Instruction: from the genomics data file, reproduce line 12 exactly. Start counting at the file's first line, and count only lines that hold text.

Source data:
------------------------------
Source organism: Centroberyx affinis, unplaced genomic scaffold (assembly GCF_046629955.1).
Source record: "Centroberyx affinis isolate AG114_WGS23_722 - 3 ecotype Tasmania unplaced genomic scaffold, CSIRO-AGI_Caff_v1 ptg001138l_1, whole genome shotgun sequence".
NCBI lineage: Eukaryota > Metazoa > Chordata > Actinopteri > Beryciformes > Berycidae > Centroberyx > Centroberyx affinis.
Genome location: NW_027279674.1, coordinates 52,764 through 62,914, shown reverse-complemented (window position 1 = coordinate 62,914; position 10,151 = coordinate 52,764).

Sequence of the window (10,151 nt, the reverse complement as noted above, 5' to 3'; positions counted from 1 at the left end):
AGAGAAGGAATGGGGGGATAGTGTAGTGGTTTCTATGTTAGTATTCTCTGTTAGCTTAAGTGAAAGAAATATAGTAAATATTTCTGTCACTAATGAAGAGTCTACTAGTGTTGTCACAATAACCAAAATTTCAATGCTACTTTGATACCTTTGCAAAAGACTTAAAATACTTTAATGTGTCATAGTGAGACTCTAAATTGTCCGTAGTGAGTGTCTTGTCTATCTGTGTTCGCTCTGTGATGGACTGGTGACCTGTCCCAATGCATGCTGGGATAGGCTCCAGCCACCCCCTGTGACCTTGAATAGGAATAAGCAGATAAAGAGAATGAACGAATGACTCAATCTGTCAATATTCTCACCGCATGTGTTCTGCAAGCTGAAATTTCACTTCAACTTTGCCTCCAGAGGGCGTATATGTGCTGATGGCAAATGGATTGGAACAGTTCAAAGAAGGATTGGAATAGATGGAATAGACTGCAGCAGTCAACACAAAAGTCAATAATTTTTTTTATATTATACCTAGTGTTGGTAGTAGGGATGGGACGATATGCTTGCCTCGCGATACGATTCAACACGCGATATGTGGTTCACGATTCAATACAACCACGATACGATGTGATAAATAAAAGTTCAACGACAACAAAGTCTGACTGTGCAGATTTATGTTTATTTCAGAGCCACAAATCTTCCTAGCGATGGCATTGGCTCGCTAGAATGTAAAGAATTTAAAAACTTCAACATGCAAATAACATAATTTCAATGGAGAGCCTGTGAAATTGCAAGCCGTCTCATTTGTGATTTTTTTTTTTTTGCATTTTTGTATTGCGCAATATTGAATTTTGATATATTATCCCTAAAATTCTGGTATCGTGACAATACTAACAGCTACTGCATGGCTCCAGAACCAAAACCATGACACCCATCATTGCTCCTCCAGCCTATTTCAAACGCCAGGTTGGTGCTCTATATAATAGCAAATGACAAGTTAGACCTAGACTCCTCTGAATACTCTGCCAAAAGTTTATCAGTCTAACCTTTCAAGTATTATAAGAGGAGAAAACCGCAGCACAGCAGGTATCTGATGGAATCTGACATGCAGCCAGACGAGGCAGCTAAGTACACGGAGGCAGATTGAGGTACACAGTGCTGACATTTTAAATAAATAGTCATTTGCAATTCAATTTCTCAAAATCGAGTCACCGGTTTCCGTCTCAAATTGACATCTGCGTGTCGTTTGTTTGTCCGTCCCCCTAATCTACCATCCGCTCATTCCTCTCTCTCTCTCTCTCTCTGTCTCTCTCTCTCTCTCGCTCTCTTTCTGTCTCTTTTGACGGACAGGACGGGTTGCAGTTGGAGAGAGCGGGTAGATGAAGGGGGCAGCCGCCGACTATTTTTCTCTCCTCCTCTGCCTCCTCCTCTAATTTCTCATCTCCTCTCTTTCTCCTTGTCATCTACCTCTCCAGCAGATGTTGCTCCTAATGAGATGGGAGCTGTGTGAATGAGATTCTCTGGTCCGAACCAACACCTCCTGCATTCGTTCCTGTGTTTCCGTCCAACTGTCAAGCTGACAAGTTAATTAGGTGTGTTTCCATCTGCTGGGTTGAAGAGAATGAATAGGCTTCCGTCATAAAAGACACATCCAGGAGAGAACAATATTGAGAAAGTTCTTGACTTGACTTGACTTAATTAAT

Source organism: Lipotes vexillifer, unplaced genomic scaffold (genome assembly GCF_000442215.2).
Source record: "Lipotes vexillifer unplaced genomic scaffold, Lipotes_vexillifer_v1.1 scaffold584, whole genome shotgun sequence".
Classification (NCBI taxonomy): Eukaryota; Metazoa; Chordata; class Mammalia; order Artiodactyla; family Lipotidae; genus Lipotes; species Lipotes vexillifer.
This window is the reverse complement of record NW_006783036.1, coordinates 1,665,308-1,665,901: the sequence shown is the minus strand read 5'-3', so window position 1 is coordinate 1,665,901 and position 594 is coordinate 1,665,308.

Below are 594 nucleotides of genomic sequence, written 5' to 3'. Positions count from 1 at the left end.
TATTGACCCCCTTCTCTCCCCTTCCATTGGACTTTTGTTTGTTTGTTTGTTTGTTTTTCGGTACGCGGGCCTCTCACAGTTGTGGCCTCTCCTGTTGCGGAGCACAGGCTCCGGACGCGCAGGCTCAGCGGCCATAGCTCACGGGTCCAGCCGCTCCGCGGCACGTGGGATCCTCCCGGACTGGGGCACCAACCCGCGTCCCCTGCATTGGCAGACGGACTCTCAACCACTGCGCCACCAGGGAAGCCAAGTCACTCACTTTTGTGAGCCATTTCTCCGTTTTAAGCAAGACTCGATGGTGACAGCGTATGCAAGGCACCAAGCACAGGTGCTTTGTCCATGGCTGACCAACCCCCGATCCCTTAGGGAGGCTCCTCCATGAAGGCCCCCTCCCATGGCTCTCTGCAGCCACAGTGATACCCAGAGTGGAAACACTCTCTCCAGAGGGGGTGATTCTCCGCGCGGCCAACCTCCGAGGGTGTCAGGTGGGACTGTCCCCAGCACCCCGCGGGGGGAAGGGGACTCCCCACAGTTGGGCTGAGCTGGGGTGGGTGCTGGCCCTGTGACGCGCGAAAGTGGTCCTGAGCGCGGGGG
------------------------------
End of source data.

TATTGACCCCCTTCTCTCCCCTTCCATTGGACTTTTGTTTGTTTGTTTGTTTGTTTTTCGGTACGCGGGCCTCTCACAGTTGTGGCCTCTCCTGTTGCGGAGCACAGGCTCCGGACGCGCAGGCTCAGCGGCCATAGCTCACGGGTCCAGCCGCTCCGCGGCACGTGGGATCCTCCCGGACTGGGGCACCAACCCGCGTCCCCTGCATTGGCAGACGGACTCTCAACCACTGCGCCACCAGGGAAGCCAAGTCACTCACTTTTGTGAGCCATTTCTCCGTTTTAAGCAAGACTCGATGGTGACAGCGTATGCAAGGCACCAAGCACAGGTGCTTTGTCCATGGCTGACCAACCCCCGATCCCTTAGGGAGGCTCCTCCATGAAGGCCCCCTCCCATGGCTCTCTGCAGCCACAGTGATACCCAGAGTGGAAACACTCTCTCCAGAGGGGGTGATTCTCCGCGCGGCCAACCTCCGAGGGTGTCAGGTGGGACTGTCCCCAGCACCCCGCGGGGGGAAGGGGACTCCCCACAGTTGGGCTGAGCTGGGGTGGGTGCTGGCCCTGTGACGCGCGAAAGTGGTCCTGAGCGCGGGGG